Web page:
Giants catcher Matt Paré talks about the not-so-glamorous life in the minor leagues

3 Comments

At their blog Minor League Adjustments, Jen Mac Ramos interviewed Giants catcher Matt Paré, who talked about living out of a suitcase, staying with host families, and crashing in the living places of friends and family members. Pare, 24, went to Boston College and was taken in the 26th round of the 2009 draft by the Astros but did not sign. He has spent the last two years in the Giants’ system. In 99 career plate appearances between rookie ball and high-A, Paré has hit .218/.333/.308 with one home run and 16 RBI.

Paré is among the more privileged at his level of the minor leagues, as his mother and brother are both flight attendants, which allows him to travel more comfortably (and, presumably, more cheaply) than others. But the daily grind of the minor leagues — in which players are paid less than minimum wage — has forced Paré to become comfortable with sleeping on couches, futons, inflatable beds, and “a surprisingly comfortable shaggy rug”. His car has an additional purpose, serving often as his closet.

Paré also detailed a friendship with Boston Globe columnist Steve Buckley, who inspired him to start blogging and even came up with the title, Homeless Minor Leaguer. Along with blogging, Paré had started a business which had drawn some interest with venture capitalists, but a deal fell through due to his time commitment with baseball.

Lastly, and most importantly, Paré discussed ending the casual homophobia present in baseball culture:

“It’s been part of my mission throughout college and minor league baseball to change the culture of the casual homophobia that goes on,” Paré said. “Guys don’t even know it, but it happens. And their words are hurtful. It’s about just having them aware it could be hurting someone’s feelings on a deep level because there’s nobody out, right? There’s no one out. So, how do you know that — just because no one in the clubhouse says they’re gay doesn’t mean that no one’s gay. It just means that no one’s out. So be respectful of that.”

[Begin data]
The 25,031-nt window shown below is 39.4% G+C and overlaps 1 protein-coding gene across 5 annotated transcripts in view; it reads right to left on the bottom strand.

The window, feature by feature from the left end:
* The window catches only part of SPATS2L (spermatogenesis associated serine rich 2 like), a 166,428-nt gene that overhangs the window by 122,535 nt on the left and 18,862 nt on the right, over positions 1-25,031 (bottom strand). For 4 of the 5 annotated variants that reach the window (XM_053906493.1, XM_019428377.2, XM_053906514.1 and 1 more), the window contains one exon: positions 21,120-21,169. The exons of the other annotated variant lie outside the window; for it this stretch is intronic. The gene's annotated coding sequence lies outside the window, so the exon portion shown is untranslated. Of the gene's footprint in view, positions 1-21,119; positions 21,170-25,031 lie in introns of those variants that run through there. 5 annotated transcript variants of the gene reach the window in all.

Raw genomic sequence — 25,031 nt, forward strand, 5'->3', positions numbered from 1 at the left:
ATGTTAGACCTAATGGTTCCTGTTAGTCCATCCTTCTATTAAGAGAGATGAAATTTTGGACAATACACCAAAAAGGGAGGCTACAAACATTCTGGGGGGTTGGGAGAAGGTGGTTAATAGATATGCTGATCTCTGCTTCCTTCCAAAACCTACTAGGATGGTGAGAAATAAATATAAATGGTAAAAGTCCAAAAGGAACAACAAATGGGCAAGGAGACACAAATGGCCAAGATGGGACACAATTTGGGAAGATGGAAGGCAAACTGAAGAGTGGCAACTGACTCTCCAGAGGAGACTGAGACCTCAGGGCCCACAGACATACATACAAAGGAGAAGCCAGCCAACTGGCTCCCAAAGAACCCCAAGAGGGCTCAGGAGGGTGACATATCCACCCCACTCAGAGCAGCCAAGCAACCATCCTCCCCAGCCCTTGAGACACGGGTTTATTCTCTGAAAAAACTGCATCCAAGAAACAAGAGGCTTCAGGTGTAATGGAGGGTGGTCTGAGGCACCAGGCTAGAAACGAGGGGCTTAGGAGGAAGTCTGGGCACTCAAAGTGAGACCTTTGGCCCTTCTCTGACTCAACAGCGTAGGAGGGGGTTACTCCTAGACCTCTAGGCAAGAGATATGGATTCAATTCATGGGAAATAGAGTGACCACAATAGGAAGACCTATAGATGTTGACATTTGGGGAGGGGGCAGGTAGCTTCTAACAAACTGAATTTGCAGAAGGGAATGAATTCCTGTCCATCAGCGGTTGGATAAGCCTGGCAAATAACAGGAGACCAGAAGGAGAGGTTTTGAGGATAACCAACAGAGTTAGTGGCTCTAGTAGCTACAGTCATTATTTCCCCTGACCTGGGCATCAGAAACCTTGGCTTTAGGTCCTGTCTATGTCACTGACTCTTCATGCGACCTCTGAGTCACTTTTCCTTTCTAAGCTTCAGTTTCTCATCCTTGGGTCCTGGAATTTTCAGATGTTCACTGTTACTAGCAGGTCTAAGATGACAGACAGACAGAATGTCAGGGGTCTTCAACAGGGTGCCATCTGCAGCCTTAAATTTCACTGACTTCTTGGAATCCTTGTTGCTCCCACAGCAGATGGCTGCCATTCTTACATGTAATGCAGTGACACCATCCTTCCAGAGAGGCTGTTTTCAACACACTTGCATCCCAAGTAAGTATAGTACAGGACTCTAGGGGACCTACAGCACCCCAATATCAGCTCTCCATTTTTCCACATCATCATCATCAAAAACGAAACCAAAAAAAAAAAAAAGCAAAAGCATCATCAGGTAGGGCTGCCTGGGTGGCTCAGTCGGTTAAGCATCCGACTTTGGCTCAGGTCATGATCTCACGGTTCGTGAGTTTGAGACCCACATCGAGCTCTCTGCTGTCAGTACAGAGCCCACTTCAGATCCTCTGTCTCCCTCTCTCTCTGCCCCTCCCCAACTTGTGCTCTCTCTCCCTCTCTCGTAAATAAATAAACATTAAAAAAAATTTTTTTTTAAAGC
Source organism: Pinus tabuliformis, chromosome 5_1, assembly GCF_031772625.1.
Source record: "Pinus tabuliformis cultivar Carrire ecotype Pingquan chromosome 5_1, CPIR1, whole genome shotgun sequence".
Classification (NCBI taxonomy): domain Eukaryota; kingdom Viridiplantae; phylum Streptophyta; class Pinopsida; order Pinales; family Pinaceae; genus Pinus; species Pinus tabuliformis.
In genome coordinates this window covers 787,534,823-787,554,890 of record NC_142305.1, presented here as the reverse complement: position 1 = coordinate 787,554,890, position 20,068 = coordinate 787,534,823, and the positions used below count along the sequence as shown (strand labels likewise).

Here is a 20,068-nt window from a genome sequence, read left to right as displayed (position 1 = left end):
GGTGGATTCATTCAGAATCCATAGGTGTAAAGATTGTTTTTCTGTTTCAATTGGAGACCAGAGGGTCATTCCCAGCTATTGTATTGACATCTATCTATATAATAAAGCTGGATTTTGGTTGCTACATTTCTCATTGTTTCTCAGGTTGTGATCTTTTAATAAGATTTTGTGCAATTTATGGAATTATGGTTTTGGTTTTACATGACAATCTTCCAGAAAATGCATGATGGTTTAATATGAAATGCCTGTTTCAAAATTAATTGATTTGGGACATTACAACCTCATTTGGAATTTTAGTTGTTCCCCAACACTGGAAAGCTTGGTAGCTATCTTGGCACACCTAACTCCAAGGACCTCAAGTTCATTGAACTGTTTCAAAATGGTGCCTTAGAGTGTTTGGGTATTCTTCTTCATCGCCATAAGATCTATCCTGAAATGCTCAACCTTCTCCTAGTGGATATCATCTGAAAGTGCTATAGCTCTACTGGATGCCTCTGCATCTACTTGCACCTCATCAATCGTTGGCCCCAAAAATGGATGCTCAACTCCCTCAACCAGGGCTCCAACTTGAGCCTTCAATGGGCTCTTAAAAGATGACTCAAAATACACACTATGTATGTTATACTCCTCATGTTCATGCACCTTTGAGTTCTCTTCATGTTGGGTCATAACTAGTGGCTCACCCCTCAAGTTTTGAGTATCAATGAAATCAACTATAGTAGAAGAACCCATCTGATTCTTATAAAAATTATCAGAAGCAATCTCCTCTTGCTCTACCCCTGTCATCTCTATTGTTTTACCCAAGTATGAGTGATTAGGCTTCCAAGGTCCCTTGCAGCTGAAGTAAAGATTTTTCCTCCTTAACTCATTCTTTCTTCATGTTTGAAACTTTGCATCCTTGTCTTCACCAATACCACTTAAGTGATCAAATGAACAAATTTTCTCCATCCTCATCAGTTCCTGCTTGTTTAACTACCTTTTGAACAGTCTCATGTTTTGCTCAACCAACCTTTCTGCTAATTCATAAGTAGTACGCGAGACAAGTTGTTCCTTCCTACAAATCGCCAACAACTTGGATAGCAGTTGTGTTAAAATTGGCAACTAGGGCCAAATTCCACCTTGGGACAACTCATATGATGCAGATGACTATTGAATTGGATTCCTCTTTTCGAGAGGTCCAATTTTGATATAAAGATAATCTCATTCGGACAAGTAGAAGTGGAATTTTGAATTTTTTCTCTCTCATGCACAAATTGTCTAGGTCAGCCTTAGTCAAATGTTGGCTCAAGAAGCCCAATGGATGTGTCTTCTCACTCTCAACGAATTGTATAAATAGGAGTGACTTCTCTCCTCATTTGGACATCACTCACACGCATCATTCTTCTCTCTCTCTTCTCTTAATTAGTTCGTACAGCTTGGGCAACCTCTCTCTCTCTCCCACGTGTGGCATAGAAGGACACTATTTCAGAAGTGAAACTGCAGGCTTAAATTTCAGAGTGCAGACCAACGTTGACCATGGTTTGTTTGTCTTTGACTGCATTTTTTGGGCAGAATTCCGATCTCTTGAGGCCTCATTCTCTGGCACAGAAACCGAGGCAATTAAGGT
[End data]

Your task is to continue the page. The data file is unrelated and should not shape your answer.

Ramos did an excellent job with the interview, highlighting a part of minor league life that is often overlooked. The whole thing is worth a read, so make sure to check it out at Minor League Adjustments. You can follow Paré on Twitter at @HipHip_Pare.

The Cubs send Kyle Schwarber to the minors

Getty Images
2 Comments

Kyle Schwarber broke into the bigs in 2015 with a big bat. After missing almost all of the last season with an injury, he reemerged as a postseason hero, posting a .971 OPS in the World Series. As 2017 began he was supposed to be one of the key parts of a potent Cubs offense.

Then the baseball games actually started and he has hit a mere .171/.295/.378. Indeed, he has the lowest batting average among qualified MLB hitters in 2017. Given that he has very little if any defensive value, he has been a significant drag on the Cubs, who are just a single game over .500.

Now this:

The Cubs are also putting Jason Heyward on the disabled list, so the outfield is a bit of a mess these days. Lucky for them, they’re only trailing the Brewers by a game and a half.

The A’s designate Stephen Vogt for assignment

Getty Images
Leave a comment

A surprising move out of Oakland: the Athletics have designated catcher Stephen Vogt for assignment.

Vogt is suffering through a bad season at the plate, hitting .217/.287/.357, so on the basis of pure performance it’s understandable that the A’s may want to part ways with the 32-year-old former All-Star. That said, Vogt is considered to be a leader in the Oakland clubhouse and is one of the last players remaining from the A’s 2013-14 playoff teams.

Catcher Bruce Maxwell has been recalled from Triple-A to take Vogt’s place on the roster. Main catching duties will belong to Josh Phegley.